In the next few weeks, Sprint(s s) customers with a Samsung Galaxy Mega or a Galaxy S4 Mini will get an over-the-air software update that will turn their devices into IP phones – at least when they’re connected to Wi-Fi networks.
In a blog post on Friday Sprint said it has begun introducing Wi-Fi calling, starting with the two Samsung phones and gradually rolling out the capability to other devices throughout 2014. Customers who activate Wi-Fi calling (through an app that will come with the update) will be able to send and receive calls and text messages over their home and business networks and hotspots. Unlike other over-the-top VoIP and messaging services, Wi-Fi calling won’t require customers to create a new account. The service remains attached to your regular phone number.
The service is free-of-charge, and if you happen to be a Sprint customer still on a metered minute or message plan, any Wi-Fi calls or texts won’t be deducted from your monthly buckets. While Sprint is positioning the service as an enhancement for customers that live or work in bad coverage areas, it’s also a nifty service for international travelers, who can continue to make calls to the U.S. without incurring massive roaming charges. The same doesn’t apply to calls made to international numbers. You’ll be charged regular international rates.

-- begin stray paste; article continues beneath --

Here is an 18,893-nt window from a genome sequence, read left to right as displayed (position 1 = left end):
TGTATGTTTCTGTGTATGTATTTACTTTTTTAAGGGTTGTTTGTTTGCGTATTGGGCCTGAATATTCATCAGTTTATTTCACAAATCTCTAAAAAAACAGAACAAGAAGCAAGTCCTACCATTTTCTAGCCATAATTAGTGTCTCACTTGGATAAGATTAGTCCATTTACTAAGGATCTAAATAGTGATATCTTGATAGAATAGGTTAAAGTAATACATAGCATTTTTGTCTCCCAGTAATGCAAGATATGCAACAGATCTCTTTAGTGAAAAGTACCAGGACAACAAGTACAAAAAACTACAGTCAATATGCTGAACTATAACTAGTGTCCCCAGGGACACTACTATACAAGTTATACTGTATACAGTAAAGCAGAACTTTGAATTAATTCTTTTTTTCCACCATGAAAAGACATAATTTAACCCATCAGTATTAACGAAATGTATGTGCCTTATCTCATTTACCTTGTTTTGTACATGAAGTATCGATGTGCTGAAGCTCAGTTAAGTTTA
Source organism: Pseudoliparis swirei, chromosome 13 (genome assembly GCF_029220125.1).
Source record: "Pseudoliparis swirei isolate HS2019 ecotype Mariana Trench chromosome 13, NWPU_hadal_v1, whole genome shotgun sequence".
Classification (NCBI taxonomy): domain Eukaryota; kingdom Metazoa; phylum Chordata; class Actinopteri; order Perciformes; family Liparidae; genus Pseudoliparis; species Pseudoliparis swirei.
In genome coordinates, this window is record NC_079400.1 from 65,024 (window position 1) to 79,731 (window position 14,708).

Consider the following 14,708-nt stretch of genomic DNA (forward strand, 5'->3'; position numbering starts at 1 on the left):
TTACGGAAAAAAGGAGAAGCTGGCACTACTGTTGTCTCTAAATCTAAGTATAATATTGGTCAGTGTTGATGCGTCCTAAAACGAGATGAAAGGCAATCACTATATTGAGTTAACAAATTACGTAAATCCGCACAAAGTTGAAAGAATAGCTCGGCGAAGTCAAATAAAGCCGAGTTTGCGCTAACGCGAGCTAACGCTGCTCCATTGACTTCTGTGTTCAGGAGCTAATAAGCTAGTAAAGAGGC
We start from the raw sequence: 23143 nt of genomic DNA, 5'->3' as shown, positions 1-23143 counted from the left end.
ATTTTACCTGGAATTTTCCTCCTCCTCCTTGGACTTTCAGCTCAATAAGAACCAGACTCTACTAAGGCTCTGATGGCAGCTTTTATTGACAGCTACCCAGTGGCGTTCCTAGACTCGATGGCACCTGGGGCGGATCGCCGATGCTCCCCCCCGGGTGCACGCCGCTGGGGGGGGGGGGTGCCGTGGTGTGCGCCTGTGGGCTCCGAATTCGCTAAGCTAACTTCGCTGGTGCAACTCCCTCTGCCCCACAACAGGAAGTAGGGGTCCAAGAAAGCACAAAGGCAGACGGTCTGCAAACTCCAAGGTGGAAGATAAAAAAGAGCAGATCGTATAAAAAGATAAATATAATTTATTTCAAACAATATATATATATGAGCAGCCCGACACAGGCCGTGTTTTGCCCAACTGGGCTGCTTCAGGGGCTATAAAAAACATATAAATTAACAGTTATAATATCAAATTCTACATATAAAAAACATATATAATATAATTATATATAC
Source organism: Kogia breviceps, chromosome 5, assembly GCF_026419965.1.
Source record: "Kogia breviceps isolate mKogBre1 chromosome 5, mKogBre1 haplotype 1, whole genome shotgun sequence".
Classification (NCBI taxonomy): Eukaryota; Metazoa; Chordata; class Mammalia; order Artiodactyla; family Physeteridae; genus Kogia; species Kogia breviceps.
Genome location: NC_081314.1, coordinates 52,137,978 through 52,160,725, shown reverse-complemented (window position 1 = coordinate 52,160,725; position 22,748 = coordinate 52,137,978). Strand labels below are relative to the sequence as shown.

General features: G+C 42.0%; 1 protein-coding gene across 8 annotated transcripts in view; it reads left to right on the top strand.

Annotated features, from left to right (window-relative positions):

The only drawback is that there isn’t any seamless transition between the Wi-Fi and cellular networks. If you leave your home and the range of your Wi-Fi router while in the middle of a call, it will drop, not transfer over to Sprint’s CDMA network.
Voice-over-Wi-Fi is nothing new if you’ve owned an Android smartphone on T-Mobile’s network. T-Mobile(s tmus) has been offering Wi-Fi calling since 2006, first as service on a dedicated home router, and then as standard feature on its Android phones. So why is Sprint suddenly launching this capability now?
I suspect Sprint is paving the way for its new voice-over-LTE (VoLTE) service, which will take its traditional communications services off of the 2G network and recreate them on the all-IP 4G network. Sprint has been showing signs that VoLTE is near. Last month, Sprint selected BroadSoft’s(s bsft) IP communication platforms to run enhanced applications on its future VoLTE network. Sprint is probably starting with Wi-Fi because its LTE rollout still has a ways to go before it’s complete.